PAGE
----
I wanted to share some of the learning I have had on the Agile delivery model that we follow in our company. These learning are based on what are some of the good characteristics of an agile team, agile team roles and the agile model that has worked reasonably well for us.
Characteristics of Good Agile Teams
The majority of team members should be “generalizing specialists”. Team members should be:
– Self-disciplined, in that they commit only to the work which they can accomplish and then perform that work as eﬀectively as possible.
– Self-organizing, in that they will estimate and plan their own work and then proceed to collaborate iteratively to do so.
– Self-aware, in that they strive to identify what works well for them, what doesn’t, and then learn and adjust accordingly.
Agile Team Roles
- End Users, Decision Makers, Development & Support Team, Partners.
- Typically a developer committed to delivery of work for the iteration.
- Goes to the product owner for domain information and decisions.
- Works with the architecture owner to evolve the architecture.
- Responsible for the eﬀectiveness and continuous improvement of the team’s process.
- Facilitates close collaboration between team members and keeps the team focused on the project vision and goals.
- Removes impediments for the team and escalates organizational impediments.
- Protects the team from interruptions and external interference.
- Maintains honest communication between everyone on the project.
- Coaches others in the use of agile practices.
- Prompts the team to discuss and think through issues when they are identified.
- Facilitates decision making (but does not make decisions or mandate internal team activity).
- Guides the creation and evolution of the solution’s architecture.
- Mentors and coaches team members in architecture practices and issues.
- Understands the architectural direction and standards of your organization and ensures that the team adheres to them.
- Ensures the system will be easy to support by encouraging appropriate design and refactoring.
- Ensures that the system is integrated and tested frequently.
- Has the final decision regarding technical decisions, but doesn’t dictate them.
- Leads the initial architecture envisioning eﬀort.
The Inception Phase
Also known as project initiation, startup phase, iteration zero. The goals of this phase include:
– Clarify business problem
– Identify viable technical solution
– Plan the approach, release plan
– Setup the work environment and team
– Gain stakeholder concurrence that it makes sense to proceed with chosen strategy
–The average agile team invests about four weeks performing these activities to arrive at artifacts as shown below.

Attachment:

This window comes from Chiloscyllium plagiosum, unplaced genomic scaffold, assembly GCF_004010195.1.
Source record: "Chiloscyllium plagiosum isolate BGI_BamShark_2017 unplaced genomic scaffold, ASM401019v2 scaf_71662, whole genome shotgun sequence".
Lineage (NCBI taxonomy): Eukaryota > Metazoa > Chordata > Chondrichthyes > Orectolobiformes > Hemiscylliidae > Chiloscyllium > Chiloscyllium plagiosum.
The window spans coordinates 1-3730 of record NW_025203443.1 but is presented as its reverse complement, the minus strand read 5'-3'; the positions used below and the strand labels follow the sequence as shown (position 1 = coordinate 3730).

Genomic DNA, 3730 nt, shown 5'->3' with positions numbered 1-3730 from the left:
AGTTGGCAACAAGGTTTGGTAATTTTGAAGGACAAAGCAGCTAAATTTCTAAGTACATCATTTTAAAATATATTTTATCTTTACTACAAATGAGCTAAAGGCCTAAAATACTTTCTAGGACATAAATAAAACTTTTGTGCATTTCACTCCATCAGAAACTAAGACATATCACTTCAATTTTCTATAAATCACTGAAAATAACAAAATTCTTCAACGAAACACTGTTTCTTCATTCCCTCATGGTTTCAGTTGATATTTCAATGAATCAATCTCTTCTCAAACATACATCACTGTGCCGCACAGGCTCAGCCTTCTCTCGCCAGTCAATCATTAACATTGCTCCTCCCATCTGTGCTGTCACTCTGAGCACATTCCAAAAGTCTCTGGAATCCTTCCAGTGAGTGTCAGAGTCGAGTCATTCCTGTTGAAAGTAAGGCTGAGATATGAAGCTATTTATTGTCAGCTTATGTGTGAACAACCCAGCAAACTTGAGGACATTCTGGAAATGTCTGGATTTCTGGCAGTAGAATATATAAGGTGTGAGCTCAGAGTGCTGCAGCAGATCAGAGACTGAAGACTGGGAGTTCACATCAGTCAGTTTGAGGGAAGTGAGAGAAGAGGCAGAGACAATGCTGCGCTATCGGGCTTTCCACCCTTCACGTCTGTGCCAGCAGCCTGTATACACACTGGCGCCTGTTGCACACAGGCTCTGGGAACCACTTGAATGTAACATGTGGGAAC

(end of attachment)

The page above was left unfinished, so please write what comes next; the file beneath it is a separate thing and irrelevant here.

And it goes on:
Identifying the Initial Technical Strategy
At the beginning of a project you should invest some time to identify how the solution be built
Why do this?
– Improved productivity during Construction
– Reduces technical risk
– Avoids potential technical debt
– Improves enterprise awareness within the team
– Improves understanding of the operations environment
– Reduces development time
– Addresses the non-functionalities early
– Improves communication
– Enables scaling
Initial Release Planning
The vast majority of agile teams invest some initial time in planning their release
– Work allocations
– How many releases and timing of each ?
– Length of iterations: typically, 2 weeks
The Construction Phase
The goals for this phase are:
- Eliminate technical risk early by proving the architecture with proof-of-concepts or working code.
- Every iteration results in a potentially consumable solution.
Use Case Slicing
- Slice the use case into user stories
- Upfront work required is very little — just need to know the structure of the use-case story as per example shown below.
Use Case Content
Life Cycle of a Use Case
Life Cycle of a Use Case Slice
- Scoped: when it has been scoped and the extent of the stories covered has been clarified.
- Prepared: when the slice has been prepared by enhancing the narrative and test cases to clearly define what it means to successfully implement the slice.
- Analyzed: when the slice has been analyzed so its impact on the components of the system is understood and the pieces affected are ready for coding and developer testing.
- Implemented: when the software system has been enhanced to implement the slice and the slice is ready for testing.
- Verified: and finally when the slice has been verified as done and is ready for inclusion in a release.
A Basic Backlog
Work in Progress Limits
The Transition Phase
- Short and suﬃcient.
- Short iterations are a sign of good preparation during Construction.
- Multiple iterations of Transition may make sense for large roll-outs.
- Proven deployment/installation.
- Good continuous integration and deployment practices streamline Transition.
- Disciplined Agile Delivery
- Use Cases 2.0